Sci-fi and fantasy readers are killing it in the relationship department, study finds
It's all about having mature ideas about how romantic relationships work.
The winner? Those who are fans of science fiction and fantasy.
Dr Who (Tom Baker) meets one of the monsters from his new series. (Photo by Frank Barratt/Getty Images)
The study, published in the journal Psychology of Aesthetics, Creativity, and the Arts, featured 404 adults (230 females, 179 males) and all were recruited online. The researchers conducted tests that asked participants to identify the names of authors in seven genres—classics, contemporary literary fiction, romance, fantasy, science fiction, suspense/thriller, and horror—and then tested them with a series of statements about five common, unrealistic beliefs about relationships:
- Disagreement is destructive
- Mind reading is expected
- Romantic partners cannot change
- The sexes are different
- The expectation of sexual perfection
The 40 statements, featuring a six-point rating scale from true to false, were things like: "When couples disagree, it seems like the relationship is falling apart," "Men and women have the same basic emotional need," and "People who have a close relationship can sense each other's needs as if they could read each other's minds."
"Individuals who scored higher for exposure to science fiction/fantasy were less likely to endorse four unrealistic relationship beliefs," wrote the team, led by psychologist Stephanie C. Stern of the University of Oklahoma. "Romance is not the only written fiction genre to be associated with real-world beliefs about romantic relationships."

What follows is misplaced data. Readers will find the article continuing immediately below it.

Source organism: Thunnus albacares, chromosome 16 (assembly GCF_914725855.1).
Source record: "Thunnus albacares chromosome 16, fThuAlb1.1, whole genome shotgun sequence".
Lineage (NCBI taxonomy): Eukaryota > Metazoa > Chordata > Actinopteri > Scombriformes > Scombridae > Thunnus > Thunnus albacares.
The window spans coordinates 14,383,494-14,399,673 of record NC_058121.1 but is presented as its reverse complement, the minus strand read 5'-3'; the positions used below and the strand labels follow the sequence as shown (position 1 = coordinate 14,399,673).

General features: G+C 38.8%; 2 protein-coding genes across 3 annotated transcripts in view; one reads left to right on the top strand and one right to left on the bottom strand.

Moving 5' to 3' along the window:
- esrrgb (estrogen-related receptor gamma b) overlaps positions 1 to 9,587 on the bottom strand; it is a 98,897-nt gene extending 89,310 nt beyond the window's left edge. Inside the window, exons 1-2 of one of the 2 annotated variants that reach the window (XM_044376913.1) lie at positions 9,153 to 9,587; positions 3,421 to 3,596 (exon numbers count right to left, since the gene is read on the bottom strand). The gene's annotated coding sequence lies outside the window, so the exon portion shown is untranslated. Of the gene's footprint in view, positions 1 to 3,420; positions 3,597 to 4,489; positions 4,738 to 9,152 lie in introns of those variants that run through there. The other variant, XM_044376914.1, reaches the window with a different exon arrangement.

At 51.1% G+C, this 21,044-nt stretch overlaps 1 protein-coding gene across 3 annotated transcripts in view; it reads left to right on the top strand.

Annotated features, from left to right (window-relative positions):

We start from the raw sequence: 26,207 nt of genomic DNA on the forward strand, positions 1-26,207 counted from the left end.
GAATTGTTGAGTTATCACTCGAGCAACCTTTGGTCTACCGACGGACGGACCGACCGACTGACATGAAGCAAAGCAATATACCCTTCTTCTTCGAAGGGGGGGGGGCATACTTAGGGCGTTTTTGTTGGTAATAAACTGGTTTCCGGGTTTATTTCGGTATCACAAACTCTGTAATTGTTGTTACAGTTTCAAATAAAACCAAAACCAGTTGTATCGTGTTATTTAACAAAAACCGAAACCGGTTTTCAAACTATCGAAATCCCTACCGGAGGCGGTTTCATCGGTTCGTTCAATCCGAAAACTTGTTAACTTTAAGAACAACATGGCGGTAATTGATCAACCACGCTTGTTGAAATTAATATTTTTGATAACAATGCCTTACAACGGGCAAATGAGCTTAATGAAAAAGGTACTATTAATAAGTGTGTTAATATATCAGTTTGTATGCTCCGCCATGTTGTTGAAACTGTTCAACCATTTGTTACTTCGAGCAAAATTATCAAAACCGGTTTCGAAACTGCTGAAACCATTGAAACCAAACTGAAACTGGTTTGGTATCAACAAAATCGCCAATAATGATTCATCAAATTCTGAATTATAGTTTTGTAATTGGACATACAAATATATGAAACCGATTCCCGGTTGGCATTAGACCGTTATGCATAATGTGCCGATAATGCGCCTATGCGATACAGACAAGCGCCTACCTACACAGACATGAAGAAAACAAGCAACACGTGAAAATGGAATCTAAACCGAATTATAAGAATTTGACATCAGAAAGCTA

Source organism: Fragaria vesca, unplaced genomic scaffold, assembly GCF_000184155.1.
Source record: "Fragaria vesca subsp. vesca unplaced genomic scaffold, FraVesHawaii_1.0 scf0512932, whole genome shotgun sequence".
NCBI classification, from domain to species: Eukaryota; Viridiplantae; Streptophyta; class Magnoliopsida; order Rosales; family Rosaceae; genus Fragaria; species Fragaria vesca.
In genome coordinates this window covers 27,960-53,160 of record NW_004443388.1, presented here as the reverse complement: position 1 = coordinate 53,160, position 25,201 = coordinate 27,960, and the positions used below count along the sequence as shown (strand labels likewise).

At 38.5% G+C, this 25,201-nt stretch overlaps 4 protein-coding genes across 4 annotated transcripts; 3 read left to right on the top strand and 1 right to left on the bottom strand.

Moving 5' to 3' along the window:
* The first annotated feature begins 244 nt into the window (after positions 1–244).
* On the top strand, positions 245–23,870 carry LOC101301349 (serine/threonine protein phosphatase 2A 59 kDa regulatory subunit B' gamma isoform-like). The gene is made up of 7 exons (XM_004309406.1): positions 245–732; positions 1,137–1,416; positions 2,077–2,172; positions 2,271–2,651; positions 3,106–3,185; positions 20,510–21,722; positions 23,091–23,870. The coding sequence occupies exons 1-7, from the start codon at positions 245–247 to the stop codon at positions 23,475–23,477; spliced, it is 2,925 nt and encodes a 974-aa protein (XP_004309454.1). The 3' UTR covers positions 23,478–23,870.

Readers of most genres were less likely to accept one of the five unrealistic beliefs, but those who read science fiction or fantasy were less likely than the rest to accept four of the five myths. The only one that they believed to be true was the expectation of sexual perfection.
So if you're cruising the local independent bookstore for a date, head on over to the Star Trek section.
Giving our solar system a "slap in the face"
- A stream of galactic debris is hurtling at us, pulling dark matter along with it
- It's traveling so quickly it's been described as a hurricane of dark matter
- Scientists are excited to set their particle detectors at the onslffaught
Bernardo Kastrup proposes a new ontology he calls “idealism” built on panpsychism, the idea that everything in the universe contains consciousness. He solves problems with this philosophy by adding a new suggestion: The universal mind has dissociative identity disorder.
There’s a reason they call it the “hard problem.” Consciousness: Where is it? What is it? No one single perspective seems to be able to answer all the questions we have about consciousness. Now Bernardo Kastrup thinks he’s found one. He calls his ontology idealism, and according to idealism, all of us and all we perceive are manifestations of something very much like a cosmic-scale dissociative identity disorder (DID). He suggests there’s an all-encompassing universe-wide consciousness, it has multiple personalities, and we’re them.
Once again, our circadian rhythm points the way.
- Seven individuals were locked inside a windowless, internetless room for 37 days.
- While at rest, they burned 130 more calories at 5 p.m. than at 5 a.m.
- Morning time again shown not to be the best time to eat.
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